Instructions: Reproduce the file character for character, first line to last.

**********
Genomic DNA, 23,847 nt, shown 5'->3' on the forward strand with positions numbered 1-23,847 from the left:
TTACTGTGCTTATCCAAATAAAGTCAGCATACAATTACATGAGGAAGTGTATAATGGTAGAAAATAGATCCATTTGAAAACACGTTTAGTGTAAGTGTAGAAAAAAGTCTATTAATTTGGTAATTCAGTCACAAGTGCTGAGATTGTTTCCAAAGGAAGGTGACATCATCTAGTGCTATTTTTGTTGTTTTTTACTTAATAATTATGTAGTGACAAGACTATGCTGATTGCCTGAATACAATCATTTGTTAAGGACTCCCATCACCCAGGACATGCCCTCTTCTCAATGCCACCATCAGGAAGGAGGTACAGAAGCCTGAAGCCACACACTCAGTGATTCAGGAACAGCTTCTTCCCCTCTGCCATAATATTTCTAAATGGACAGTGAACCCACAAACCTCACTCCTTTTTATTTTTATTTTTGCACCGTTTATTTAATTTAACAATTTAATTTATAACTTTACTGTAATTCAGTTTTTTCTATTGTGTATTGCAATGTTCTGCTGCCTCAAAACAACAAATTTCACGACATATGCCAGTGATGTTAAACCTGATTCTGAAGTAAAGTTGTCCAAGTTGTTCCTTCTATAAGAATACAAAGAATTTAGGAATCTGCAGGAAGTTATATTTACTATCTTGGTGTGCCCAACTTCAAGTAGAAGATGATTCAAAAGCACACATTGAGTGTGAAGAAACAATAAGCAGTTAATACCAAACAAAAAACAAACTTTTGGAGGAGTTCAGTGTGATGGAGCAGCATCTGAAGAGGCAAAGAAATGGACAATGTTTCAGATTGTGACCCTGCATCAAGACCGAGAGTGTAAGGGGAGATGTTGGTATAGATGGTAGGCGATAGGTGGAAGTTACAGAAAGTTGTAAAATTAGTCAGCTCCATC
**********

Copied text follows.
Genomic DNA, 23,847 nt, shown 5'->3' on the forward strand with positions numbered 1-23,847 from the left:
TTACTGTGCTTATCCAAATAAAGTCAGCATACAATTACATGAGGAAGTGTATAATGGTAGAAAATAGATCCATTTGAAAACACGTTTAGTGTAAGTGTAGAAAAAAGTCTATTAATTTGGTAATTCAGTCACAAGTGCTGAGATTGTTTCCAAAGGAAGGTGACATCATCTAGTGCTATTTTTGTTGTTTTTTACTTAATAATTATGTAGTGACAAGACTATGCTGATTGCCTGAATACAATCATTTGTTAAGGACTCCCATCACCCAGGACATGCCCTCTTCTCAATGCCACCATCAGGAAGGAGGTACAGAAGCCTGAAGCCACACACTCAGTGATTCAGGAACAGCTTCTTCCCCTCTGCCATAATATTTCTAAATGGACAGTGAACCCACAAACCTCACTCCTTTTTATTTTTATTTTTGCACCGTTTATTTAATTTAACAATTTAATTTATAACTTTACTGTAATTCAGTTTTTTCTATTGTGTATTGCAATGTTCTGCTGCCTCAAAACAACAAATTTCACGACATATGCCAGTGATGTTAAACCTGATTCTGAAGTAAAGTTGTCCAAGTTGTTCCTTCTATAAGAATACAAAGAATTTAGGAATCTGCAGGAAGTTATATTTACTATCTTGGTGTGCCCAACTTCAAGTAGAAGATGATTCAAAAGCACACATTGAGTGTGAAGAAACAATAAGCAGTTAATACCAAACAAAAAACAAACTTTTGGAGGAGTTCAGTGTGATGGAGCAGCATCTGAAGAGGCAAAGAAATGGACAATGTTTCAGATTGTGACCCTGCATCAAGACCGAGAGTGTAAGGGGAGATGTTGGTATAGATGGTAGGCGATAGGTGGAAGTTACAGAAAGTTGTAAAATTAGTCAGCTCCATC